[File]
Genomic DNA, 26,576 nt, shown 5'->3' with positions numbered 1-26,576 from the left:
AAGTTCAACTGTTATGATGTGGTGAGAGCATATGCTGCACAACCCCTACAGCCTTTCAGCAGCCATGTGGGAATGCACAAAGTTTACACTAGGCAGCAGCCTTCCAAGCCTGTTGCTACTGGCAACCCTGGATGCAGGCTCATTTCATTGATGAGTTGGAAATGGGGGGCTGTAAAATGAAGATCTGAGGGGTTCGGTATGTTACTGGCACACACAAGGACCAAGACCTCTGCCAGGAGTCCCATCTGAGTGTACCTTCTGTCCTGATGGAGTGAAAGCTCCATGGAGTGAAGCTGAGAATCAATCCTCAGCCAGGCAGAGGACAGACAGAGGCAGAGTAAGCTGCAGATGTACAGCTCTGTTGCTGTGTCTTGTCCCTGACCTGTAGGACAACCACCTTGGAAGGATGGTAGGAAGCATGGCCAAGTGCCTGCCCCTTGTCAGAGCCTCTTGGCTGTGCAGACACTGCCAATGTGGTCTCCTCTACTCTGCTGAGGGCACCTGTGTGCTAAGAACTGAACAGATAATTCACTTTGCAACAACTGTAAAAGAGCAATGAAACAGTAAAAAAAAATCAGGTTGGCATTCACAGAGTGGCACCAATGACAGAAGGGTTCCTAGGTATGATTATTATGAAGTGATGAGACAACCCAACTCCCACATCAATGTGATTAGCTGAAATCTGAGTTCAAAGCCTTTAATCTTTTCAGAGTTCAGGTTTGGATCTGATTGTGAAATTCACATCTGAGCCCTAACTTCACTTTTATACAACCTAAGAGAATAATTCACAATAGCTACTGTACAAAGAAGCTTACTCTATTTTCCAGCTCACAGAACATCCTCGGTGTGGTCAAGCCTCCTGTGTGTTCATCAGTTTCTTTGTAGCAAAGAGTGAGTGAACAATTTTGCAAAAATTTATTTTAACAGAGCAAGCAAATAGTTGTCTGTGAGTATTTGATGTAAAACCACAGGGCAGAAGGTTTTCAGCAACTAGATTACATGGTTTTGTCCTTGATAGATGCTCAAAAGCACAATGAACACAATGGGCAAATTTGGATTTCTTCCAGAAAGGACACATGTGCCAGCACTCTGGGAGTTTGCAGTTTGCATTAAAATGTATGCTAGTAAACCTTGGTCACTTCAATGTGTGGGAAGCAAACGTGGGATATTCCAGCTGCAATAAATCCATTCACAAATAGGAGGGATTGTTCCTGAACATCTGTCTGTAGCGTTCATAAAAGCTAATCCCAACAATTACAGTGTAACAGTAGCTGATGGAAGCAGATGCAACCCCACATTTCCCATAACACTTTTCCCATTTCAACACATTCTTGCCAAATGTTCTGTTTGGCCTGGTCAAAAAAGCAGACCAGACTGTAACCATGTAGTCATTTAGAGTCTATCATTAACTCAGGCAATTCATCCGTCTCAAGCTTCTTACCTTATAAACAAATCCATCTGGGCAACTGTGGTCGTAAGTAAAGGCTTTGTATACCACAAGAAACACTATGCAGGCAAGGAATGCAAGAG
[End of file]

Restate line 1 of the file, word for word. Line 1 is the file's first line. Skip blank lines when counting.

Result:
Genomic DNA, 26,576 nt, shown 5'->3' with positions numbered 1-26,576 from the left: